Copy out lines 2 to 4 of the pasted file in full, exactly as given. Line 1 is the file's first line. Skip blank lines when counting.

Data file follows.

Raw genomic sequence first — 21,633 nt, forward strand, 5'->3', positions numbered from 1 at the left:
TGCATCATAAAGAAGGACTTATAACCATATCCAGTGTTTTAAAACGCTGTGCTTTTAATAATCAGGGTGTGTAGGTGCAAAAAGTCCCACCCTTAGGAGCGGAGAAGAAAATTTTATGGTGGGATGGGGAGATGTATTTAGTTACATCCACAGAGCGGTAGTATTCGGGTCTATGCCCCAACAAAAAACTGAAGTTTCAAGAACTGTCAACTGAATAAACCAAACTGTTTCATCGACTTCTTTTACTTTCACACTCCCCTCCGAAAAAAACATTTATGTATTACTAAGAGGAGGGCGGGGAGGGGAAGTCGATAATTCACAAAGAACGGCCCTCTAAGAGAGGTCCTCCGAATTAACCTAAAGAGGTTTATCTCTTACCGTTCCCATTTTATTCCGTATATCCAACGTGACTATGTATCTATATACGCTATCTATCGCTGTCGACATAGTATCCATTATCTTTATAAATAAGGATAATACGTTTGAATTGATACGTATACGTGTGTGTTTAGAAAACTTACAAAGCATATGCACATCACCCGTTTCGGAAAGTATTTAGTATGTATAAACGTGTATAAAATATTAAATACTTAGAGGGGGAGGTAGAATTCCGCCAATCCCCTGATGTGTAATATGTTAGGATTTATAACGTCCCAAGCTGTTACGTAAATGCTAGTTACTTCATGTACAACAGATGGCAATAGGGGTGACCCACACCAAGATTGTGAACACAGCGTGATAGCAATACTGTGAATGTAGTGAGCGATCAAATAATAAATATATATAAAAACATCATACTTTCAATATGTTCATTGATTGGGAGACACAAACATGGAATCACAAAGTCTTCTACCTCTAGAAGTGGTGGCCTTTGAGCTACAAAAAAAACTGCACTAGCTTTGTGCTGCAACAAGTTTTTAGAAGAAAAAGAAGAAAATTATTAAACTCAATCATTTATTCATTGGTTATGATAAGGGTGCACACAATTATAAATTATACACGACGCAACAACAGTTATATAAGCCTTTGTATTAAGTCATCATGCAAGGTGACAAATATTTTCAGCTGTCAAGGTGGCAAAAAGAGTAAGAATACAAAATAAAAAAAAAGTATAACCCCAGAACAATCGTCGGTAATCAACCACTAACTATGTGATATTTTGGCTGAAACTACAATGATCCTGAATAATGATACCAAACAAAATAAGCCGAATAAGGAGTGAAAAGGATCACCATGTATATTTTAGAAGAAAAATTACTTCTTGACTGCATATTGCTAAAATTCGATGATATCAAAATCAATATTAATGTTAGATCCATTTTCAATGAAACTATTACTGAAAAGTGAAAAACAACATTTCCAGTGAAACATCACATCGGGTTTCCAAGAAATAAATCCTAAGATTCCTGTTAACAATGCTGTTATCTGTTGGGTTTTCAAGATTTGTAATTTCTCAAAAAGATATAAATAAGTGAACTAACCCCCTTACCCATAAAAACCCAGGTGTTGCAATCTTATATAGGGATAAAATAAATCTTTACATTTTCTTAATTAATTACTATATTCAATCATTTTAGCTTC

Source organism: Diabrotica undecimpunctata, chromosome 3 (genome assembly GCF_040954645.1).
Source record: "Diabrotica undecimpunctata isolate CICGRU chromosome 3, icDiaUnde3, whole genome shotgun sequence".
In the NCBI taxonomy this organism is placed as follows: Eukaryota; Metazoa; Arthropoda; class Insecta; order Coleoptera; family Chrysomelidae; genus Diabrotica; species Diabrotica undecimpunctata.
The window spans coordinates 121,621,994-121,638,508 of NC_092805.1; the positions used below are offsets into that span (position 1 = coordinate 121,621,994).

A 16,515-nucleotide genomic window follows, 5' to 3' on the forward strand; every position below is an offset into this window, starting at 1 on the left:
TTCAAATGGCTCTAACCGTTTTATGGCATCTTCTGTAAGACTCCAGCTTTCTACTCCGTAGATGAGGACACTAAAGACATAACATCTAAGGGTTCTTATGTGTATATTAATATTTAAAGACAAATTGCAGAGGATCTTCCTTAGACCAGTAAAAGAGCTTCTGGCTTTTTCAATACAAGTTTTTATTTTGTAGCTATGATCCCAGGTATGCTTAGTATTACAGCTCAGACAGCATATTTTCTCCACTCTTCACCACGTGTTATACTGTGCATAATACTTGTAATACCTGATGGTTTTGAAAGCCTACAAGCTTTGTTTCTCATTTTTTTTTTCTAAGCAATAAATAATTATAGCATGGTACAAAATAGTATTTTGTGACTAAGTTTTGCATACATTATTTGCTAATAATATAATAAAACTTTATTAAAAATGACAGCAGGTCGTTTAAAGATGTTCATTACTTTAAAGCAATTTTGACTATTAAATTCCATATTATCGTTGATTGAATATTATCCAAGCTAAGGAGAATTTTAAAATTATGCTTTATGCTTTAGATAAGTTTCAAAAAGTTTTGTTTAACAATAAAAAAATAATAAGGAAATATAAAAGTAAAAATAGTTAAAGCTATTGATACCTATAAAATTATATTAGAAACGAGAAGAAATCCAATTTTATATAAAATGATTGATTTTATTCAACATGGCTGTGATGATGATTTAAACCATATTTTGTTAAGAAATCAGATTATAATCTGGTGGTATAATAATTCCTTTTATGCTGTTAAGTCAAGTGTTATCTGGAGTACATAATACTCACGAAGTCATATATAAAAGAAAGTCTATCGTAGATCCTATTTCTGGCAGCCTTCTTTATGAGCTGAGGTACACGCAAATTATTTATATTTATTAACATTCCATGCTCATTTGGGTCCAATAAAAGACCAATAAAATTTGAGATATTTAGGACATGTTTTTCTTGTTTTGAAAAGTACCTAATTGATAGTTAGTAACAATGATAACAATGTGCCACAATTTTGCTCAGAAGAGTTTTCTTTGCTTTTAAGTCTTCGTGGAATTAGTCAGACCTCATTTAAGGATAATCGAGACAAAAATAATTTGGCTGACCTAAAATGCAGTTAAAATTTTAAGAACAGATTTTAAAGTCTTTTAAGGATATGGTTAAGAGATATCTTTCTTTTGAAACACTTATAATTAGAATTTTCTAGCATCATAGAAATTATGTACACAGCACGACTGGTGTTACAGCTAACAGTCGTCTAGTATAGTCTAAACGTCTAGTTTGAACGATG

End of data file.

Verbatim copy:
TGCATCATAAAGAAGGACTTATAACCATATCCAGTGTTTTAAAACGCTGTGCTTTTAATAATCAGGGTGTGTAGGTGCAAAAAGTCCCACCCTTAGGAGCGGAGAAGAAAATTTTATGGTGGGATGGGGAGATGTATTTAGTTACATCCACAGAGCGGTAGTATTCGGGTCTATGCCCCAACAAAAAACTGAAGTTTCAAGAACTGTCAACTGAATAAACCAAACTGTTTCATCGACTTCTTTTACTTTCACACTCCCCTCCGAAAAAAACATTTATGTATTACTAAGAGGAGGGCGGGGAGGGGAAGTCGATAATTCACAAAGAACGGCCCTCTAAGAGAGGTCCTCCGAATTAACCTAAAGAGGTTTATCTCTTACCGTTCCCATTTTATTCCGTATATCCAACGTGACTATGTATCTATATACGCTATCTATCGCTGTCGACATAGTATCCATTATCTTTATAAATAAGGATAATACGTTTGAATTGATACGTATACGTGTGTGTTTAGAAAACTTACAAAGCATATGCACATCACCCGTTTCGGAAAGTATTTAGTATGTATAAACGTGTATAAAATATTAAATACTTAGAGGGGGAGGTAGAATTCCGCCAATCCCCTGATGTGTAATATGTTAGGATTTATAACGTCCCAAGCTGTTACGTAAATGCTAGTTACTTCATGTACAACAGATGGCAATAGGGGTGACCCACACCAAGATTGTGAACACAGCGTGATAGCAATACTGTGAATGTAGTGAGCGATCAAATAATAAATATATATAAAAACATCATACTTTCAATATGTTCATTGATTGGGAGACACAAACATGGAATCACAAAGTCTTCTACCTCTAGAAGTGGTGGCCTTTGAGCTACAAAAAAAACTGCACTAGCTTTGTGCTGCAACAAGTTTTTAGAAGAAAAAGAAGAAAATTATTAAACTCAATCATTTATTCATTGGTTATGATAAGGGTGCACACAATTATAAATTATACACGACGCAACAACAGTTATATAAGCCTTTGTATTAAGTCATCATGCAAGGTGACAAATATTTTCAGCTGTCAAGGTGGCAAAAAGAGTAAGAATACAAAATAAAAAAAAAGTATAACCCCAGAACAATCGTCGGTAATCAACCACTAACTATGTGATATTTTGGCTGAAACTACAATGATCCTGAATAATGATACCAAACAAAATAAGCCGAATAAGGAGTGAAAAGGATCACCATGTATATTTTAGAAGAAAAATTACTTCTTGACTGCATATTGCTAAAATTCGATGATATCAAAATCAATATTAATGTTAGATCCATTTTCAATGAAACTATTACTGAAAAGTGAAAAACAACATTTCCAGTGAAACATCACATCGGGTTTCCAAGAAATAAATCCTAAGATTCCTGTTAACAATGCTGTTATCTGTTGGGTTTTCAAGATTTGTAATTTCTCAAAAAGATATAAATAAGTGAACTAACCCCCTTACCCATAAAAACCCAGGTGTTGCAATCTTATATAGGGATAAAATAAATCTTTACATTTTCTTAATTAATTACTATATTCAATCATTTTAGCTTC

Source organism: Diabrotica undecimpunctata, chromosome 3 (genome assembly GCF_040954645.1).
Source record: "Diabrotica undecimpunctata isolate CICGRU chromosome 3, icDiaUnde3, whole genome shotgun sequence".